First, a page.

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How to Know When It’s Time to Replace Your Residential Roof

April 12, 2019

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A new residential roof is often a costly investment, but one that homeowners should never overlook or put off indefinitely. A home’s roof not only keeps the structure dry and protected but also provides added insulation while helping to support the overall framework of a house.

A residential roof should be replaced once it has reached the end of its expected lifespan, even if it seems in good repair. Extensive damage such as from storms or exposure to extreme weather also indicate the need for a new roof.

If you’re a homeowner and aren’t sure if your home’s roof is ready for replacement, note some information about the importance of a high-quality roof over your home, as well as some factors you might discuss with a roofing contractor as needed. You might also note some helpful tips on how to keep a roof in good repair and looking its best over the years, to avoid otherwise unnecessary roof repair and replacement costs.

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The Average Cost to Tear Off and Replace a Roof Is Worth It!

A home’s roof does much more than simply keep the house dry, which is why the average cost to tear off and replace a roof is often worth it! To better understand the importance of replacing a home’s roof when needed, note the importance of a high-quality, well-maintained roof for your home:

  • Since heat rises, a tremendous amount of interior heat is lost through a poor-quality roof or an aged roof in disrepair.  An old roof with thin, brittle shingles can then result in a home that is often cold and drafty during wintertime, leading to expensive heating costs.
  • A high-quality roof provides a layer of insulation against outside cold during wintertime and excessive heat during summer. After installation of a new roof, you might pay less to heat your home’s interior throughout the winter and to cool the home during summertime.
  • A damaged roof with thin, brittle shingles often allows mold, moss, mildew, and algae to grow between those shingles and tiles. This debris can loosen shingles and increases the risk of having roofing tiles blow away in a storm.
  • Moss, mold, mildew, and algae hold water against the surface of a roof and its building materials, leading to water damage and eventual cracks and leaks. Water damage and cracks on the roof’s surface can also increase the risk of mold growth inside the home.
  • Squirrels, chipmunks, hornets, wasps, bees, spiders, and other pests find cracks and holes in a roof somewhat easily and use these openings to burrow inside the home, looking for a comfortable environment to build a nest or store food. A solid roof in good repair helps keep unwanted pests out of your attic and your home!
  • A home’s roof keeps the framework of the home in place. An old and weak roof doesn’t provide proper support for interior and exterior walls; in turn, the home is more likely to shift and settle, leading to cracks along the ceilings, walls, and floors. Plumbing pipes can also be shifted out of proper alignment and angles, increasing the risk of plumbing clogs!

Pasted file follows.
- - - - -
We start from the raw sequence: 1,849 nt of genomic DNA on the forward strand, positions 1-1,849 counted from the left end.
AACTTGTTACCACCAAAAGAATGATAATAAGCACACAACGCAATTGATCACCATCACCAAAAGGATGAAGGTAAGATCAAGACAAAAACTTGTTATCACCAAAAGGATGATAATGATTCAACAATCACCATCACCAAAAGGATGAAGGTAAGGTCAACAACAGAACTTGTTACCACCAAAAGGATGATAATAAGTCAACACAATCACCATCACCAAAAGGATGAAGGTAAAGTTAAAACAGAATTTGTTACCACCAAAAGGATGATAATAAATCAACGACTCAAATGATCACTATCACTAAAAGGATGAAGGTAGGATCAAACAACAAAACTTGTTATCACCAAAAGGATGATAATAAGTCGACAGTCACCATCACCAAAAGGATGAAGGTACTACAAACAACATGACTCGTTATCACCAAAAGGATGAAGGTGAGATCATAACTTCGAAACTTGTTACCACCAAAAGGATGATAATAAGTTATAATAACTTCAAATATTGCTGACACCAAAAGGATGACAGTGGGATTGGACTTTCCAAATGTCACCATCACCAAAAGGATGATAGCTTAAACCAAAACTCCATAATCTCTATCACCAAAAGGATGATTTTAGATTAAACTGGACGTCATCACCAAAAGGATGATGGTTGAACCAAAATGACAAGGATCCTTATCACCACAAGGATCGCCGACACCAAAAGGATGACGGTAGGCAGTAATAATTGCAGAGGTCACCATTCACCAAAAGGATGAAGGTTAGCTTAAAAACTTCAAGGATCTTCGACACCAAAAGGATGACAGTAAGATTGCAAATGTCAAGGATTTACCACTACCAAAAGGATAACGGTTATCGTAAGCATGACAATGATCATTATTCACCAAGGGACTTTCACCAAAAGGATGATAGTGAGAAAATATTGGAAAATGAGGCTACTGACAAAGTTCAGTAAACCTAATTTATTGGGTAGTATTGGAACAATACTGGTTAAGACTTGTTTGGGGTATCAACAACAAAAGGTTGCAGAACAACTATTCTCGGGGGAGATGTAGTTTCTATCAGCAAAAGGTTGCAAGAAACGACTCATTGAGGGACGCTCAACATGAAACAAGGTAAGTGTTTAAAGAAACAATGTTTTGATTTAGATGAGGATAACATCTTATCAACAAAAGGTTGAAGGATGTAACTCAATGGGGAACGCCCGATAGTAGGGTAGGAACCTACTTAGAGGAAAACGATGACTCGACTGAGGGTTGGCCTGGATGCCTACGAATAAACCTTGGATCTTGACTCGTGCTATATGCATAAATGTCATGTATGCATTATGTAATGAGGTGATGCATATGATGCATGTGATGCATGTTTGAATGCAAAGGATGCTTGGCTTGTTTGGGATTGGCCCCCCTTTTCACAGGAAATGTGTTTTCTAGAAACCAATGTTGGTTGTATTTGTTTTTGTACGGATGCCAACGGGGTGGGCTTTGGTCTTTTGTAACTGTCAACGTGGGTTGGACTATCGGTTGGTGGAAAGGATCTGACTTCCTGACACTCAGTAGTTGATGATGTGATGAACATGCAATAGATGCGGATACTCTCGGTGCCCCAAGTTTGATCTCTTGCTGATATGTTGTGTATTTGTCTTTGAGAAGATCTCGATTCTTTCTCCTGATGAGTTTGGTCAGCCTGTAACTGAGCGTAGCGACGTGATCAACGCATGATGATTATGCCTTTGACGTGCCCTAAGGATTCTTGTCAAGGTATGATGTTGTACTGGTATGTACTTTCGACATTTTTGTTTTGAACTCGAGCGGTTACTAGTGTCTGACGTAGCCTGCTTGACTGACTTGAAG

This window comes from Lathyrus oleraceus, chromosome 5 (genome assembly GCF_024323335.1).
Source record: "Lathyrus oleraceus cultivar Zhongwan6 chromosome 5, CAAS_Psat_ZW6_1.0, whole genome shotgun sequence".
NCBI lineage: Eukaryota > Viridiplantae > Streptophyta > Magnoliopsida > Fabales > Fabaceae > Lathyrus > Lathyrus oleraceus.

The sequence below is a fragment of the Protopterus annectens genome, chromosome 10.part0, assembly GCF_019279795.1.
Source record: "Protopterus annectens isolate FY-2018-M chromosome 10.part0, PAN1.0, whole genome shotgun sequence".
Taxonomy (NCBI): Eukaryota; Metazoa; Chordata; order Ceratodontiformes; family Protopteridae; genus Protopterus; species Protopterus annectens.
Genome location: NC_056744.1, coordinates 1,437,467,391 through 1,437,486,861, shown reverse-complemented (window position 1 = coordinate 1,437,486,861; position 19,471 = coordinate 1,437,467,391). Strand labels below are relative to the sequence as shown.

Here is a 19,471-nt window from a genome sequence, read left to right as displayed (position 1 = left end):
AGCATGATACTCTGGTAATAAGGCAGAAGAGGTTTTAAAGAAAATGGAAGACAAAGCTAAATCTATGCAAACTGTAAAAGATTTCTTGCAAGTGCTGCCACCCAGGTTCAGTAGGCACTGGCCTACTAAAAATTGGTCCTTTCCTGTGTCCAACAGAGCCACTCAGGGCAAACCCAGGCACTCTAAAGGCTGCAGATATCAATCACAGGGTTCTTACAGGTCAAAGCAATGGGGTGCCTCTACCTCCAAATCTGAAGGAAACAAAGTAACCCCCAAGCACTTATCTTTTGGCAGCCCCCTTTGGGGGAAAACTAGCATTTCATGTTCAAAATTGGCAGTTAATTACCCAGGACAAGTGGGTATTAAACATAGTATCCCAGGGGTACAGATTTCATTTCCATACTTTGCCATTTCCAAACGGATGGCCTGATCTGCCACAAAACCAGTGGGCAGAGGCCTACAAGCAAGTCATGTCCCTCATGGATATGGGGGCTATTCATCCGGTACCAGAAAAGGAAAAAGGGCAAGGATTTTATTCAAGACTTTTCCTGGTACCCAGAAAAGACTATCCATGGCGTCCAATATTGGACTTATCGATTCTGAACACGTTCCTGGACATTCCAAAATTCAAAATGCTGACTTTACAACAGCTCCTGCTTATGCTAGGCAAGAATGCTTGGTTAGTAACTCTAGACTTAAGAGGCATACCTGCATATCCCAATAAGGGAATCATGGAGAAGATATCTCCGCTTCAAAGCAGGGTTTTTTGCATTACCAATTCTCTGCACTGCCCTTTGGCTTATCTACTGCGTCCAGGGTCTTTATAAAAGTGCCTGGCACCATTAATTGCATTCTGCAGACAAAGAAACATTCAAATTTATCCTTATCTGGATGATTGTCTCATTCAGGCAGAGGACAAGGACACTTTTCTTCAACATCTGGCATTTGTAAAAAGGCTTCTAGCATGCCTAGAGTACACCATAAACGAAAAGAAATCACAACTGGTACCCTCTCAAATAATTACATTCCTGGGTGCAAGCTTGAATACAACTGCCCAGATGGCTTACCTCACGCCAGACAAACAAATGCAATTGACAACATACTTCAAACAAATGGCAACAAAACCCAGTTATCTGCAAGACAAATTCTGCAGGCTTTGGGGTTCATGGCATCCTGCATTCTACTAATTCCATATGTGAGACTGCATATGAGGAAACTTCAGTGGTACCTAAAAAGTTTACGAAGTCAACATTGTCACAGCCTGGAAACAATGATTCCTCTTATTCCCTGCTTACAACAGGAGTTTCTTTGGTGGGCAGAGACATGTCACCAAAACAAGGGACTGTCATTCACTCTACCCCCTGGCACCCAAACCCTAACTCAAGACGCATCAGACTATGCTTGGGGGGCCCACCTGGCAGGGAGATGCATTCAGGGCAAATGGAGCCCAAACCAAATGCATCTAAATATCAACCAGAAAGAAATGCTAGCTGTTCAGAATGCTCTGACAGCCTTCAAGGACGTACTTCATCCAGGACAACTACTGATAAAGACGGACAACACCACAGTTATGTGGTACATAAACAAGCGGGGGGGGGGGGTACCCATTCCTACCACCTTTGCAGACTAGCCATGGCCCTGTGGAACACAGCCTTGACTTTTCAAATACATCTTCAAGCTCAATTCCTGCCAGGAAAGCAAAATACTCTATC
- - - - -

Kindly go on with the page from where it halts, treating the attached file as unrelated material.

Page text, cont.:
• The roof of a home adds to its overall curb appeal. Unsightly water stains, missing shingles, worn shingles, soft spots, dark spots, and other roof damage can make your entire house look dingy and dull.
  • The condition of a roof affects a home’s overall value. A new roof can increase your property values and protect the equity you’ve accumulated over the years.

How Do You Know If a House Needs a New Roof?

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Only a local roofing contractor can determine if your home needs a new roof, but note some signs that your home’s roof is suffering severe damage and needs repair or replacement:

  • When shingles become old or damaged due to exposure, their edges or ends often curl up. If your home’s roofing shingles are curled on either edge or the front edges look thicker than normal, this often indicates it’s time for a roof replacement!
  • Granules along the surface of roofing shingles help direct water off the roof, but these granules tend to get brittle or soft with age and then crumble away. If you notice roofing shingle granules in the home’s gutters or collecting along the home’s exterior walls, it’s time for a new roof.
  • Cracked, broken, or split shingles need immediate replacement. If shingles have been cracked or broken for some time, your home has probably suffered water damage under the shingles and you might need to schedule a roof tear-off and replacement.
  • Dark spots along the roof’s surface often indicate soft spots or water damage under the shingles. In these cases, a roof might be structurally unsound and need immediate replacement.
  • Because a roof helps to insulate a house, an uncomfortable interior environment can sometimes indicate the need for a new roof! If your home is drafty and cold, hot and stuffy, overly humid, or otherwise uncomfortable throughout the year, have the roof checked for needed replacement.